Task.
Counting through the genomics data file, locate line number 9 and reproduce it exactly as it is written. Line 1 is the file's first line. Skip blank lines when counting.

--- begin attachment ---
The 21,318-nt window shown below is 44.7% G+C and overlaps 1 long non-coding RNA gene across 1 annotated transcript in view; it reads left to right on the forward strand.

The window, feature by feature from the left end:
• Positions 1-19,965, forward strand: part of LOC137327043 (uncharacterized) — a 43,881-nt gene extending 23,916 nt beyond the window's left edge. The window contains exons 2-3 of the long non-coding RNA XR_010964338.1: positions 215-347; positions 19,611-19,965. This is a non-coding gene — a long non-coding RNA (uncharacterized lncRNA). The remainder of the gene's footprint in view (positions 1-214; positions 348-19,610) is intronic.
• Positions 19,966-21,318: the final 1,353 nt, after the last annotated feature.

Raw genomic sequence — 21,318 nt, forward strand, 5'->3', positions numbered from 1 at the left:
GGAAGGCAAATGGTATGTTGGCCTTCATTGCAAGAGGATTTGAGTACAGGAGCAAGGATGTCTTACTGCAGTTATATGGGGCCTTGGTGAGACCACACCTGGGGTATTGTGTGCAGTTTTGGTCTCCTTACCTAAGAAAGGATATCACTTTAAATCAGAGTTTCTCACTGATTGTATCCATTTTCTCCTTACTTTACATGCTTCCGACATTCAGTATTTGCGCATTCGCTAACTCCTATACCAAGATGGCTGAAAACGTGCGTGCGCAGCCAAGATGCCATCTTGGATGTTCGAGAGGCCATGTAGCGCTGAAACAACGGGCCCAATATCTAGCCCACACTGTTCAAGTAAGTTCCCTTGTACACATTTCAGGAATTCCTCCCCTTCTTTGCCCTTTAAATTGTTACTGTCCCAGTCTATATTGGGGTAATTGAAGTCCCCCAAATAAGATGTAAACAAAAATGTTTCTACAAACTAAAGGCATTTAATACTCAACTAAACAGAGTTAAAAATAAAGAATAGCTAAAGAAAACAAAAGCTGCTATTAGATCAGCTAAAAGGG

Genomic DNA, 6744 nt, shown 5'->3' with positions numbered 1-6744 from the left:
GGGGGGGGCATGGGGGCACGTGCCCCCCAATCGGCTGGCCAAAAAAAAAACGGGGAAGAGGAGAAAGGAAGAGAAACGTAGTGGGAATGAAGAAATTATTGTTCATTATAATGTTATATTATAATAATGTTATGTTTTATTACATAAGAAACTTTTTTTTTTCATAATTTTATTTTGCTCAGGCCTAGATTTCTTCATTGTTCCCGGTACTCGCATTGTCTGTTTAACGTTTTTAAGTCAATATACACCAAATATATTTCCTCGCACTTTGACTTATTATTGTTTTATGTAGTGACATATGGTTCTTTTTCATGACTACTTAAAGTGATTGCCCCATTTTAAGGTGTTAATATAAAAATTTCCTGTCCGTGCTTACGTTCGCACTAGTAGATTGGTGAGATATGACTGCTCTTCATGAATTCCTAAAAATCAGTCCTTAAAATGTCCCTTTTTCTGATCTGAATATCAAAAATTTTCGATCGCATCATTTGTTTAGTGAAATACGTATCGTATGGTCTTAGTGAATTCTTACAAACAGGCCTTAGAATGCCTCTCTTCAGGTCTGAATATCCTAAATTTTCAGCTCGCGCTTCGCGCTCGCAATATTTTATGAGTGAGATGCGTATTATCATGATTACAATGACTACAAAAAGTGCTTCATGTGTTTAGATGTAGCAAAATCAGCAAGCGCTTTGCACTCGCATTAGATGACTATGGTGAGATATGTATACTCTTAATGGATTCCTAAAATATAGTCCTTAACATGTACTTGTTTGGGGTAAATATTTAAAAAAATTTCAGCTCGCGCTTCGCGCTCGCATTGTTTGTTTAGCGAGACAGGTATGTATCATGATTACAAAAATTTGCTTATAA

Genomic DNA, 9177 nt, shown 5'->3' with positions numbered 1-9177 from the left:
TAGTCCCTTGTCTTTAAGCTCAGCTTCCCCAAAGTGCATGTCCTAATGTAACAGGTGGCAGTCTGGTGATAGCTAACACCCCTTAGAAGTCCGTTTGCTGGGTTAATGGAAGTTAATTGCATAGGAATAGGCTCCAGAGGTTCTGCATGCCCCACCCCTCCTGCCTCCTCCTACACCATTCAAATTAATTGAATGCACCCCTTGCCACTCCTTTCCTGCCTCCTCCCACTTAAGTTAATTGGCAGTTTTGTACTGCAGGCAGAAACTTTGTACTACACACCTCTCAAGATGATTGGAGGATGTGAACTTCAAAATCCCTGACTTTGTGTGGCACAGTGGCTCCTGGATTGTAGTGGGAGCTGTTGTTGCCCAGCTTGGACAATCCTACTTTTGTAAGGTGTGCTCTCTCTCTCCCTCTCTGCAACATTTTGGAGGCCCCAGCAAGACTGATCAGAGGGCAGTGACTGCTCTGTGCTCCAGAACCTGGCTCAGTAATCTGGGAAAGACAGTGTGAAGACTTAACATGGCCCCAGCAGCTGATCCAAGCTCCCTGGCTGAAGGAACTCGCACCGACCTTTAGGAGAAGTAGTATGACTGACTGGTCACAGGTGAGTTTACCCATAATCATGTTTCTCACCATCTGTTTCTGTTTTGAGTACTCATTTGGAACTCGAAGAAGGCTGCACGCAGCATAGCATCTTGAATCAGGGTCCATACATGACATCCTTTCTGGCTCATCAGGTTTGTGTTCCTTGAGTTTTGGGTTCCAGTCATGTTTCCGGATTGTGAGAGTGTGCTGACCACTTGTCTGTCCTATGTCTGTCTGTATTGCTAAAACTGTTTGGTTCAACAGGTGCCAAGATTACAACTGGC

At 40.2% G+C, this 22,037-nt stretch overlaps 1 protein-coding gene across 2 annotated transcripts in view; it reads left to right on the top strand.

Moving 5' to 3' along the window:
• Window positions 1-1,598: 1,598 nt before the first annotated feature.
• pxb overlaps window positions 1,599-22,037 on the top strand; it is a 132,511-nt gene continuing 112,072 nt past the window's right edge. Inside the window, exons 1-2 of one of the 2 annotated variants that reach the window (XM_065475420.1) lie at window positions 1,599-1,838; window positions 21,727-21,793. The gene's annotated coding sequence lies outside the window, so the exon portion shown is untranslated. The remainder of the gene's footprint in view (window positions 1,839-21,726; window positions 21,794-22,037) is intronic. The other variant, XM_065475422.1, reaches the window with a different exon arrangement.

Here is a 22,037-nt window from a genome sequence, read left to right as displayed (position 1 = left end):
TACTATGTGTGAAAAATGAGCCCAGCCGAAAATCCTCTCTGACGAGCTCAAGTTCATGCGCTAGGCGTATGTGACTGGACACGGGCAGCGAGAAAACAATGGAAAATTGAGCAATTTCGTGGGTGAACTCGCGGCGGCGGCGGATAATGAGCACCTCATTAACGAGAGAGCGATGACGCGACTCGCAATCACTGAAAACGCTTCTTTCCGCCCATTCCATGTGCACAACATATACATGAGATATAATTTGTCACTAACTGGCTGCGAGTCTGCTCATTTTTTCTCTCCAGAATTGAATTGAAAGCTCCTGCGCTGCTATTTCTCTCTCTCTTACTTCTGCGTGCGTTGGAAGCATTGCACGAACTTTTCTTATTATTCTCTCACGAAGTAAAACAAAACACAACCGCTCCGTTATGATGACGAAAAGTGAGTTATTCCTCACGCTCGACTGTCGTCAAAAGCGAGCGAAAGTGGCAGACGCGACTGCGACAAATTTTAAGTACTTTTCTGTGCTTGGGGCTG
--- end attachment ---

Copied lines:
Genomic DNA, 9177 nt, shown 5'->3' with positions numbered 1-9177 from the left: